Since technology has improved, I would have thought that today's reactors would be safer and more efficient than designs from 20 years ago. I'm from Australia where we don't have nuclear rectors (except for Lucas Heights, near Sydney, but that is used for research, producing isotopes for radio-medicine, and producing more pure silicon (neutron bombardment doping, i think) by using neutrons to turn 1 in a billon silicon atoms into phosphorus, producing N-Type silicon. Lucas Heights has 15% of the world market, and I would like to see how well a processor made of this would overclock).
      Nuclear power will be the way of the future, but Australia will take time to adopt it, with a supply of coal to last hundreds of years.
      • Re:Reactor safety (Score:5, Informative)

        by mikerich (120257) on Monday May 24, 2004 @07:48AM (#9236325)
        I don't know very much about three mile island, but as I recall, the Soviet reactor designs were all quite unreliable. At the time, I guess what the Soviet Government really cared about was the electricity plutonium that the reactor produced.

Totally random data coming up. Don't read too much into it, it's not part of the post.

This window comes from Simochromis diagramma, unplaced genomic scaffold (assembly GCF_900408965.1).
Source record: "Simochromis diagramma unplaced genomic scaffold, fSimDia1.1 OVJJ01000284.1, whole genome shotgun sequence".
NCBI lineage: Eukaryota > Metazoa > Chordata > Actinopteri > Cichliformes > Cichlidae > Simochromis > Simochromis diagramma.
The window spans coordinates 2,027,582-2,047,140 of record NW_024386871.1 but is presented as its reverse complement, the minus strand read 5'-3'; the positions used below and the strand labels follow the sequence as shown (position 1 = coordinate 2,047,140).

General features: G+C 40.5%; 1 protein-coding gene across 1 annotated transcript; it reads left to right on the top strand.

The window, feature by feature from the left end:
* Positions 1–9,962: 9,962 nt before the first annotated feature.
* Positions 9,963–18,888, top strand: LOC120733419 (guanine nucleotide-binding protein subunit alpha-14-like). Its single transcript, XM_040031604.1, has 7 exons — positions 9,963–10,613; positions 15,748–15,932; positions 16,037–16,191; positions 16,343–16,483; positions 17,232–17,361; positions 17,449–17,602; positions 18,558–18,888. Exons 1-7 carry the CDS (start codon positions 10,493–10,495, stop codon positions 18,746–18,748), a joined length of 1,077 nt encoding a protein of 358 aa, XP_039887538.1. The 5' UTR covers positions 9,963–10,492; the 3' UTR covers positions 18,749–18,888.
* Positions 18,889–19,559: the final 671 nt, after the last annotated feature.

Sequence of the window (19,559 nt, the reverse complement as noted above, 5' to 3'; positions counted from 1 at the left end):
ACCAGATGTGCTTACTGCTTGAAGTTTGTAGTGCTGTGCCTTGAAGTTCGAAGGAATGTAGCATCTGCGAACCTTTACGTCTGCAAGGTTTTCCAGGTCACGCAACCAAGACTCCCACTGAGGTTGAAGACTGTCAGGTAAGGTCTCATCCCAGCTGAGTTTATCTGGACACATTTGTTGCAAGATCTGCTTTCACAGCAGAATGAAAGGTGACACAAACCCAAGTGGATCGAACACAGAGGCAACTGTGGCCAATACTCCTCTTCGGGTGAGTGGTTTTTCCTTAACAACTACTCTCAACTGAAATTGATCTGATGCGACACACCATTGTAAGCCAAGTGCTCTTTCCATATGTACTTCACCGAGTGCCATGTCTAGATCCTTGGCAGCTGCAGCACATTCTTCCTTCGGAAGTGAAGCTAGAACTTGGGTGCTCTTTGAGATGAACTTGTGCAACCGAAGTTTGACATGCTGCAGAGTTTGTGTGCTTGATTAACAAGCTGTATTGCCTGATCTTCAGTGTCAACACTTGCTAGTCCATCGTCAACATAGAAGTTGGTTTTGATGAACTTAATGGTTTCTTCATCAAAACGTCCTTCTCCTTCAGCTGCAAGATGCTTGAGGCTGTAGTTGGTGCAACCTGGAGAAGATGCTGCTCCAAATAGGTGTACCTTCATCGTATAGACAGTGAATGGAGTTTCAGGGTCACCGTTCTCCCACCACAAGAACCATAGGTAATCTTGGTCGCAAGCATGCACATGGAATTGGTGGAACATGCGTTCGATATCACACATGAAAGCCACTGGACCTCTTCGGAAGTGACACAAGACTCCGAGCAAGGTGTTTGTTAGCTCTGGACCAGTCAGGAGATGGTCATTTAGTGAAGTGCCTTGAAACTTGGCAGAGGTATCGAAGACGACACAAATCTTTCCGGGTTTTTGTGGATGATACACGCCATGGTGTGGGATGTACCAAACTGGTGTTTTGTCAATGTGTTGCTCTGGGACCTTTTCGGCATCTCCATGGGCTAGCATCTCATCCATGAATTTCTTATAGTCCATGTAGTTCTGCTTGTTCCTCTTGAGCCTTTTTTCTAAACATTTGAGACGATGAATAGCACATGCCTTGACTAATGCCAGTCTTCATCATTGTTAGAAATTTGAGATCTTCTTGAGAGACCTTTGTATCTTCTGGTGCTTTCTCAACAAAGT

The RMBK reactor was designed to generate power and plutonium. It was unusual in that it allowed on-line refuelling. Bomb-grade plutonium is almost pure Pu239 which is made by U238 capturing a neutron. If Pu239 is left in the core for longer, it can capture another neutron or two to make Pu240 or Pu241 which dramatically affect reliability of the weapon.

        The RMBK used a robot crane to extract fuel elements after a short period of time, consequently the lid of the reactor was pieced by hundreds of fuel channels through which fuel was added and removed. This is unlike the Pressurised Water Reactor in which the lid is sealed for months at a time.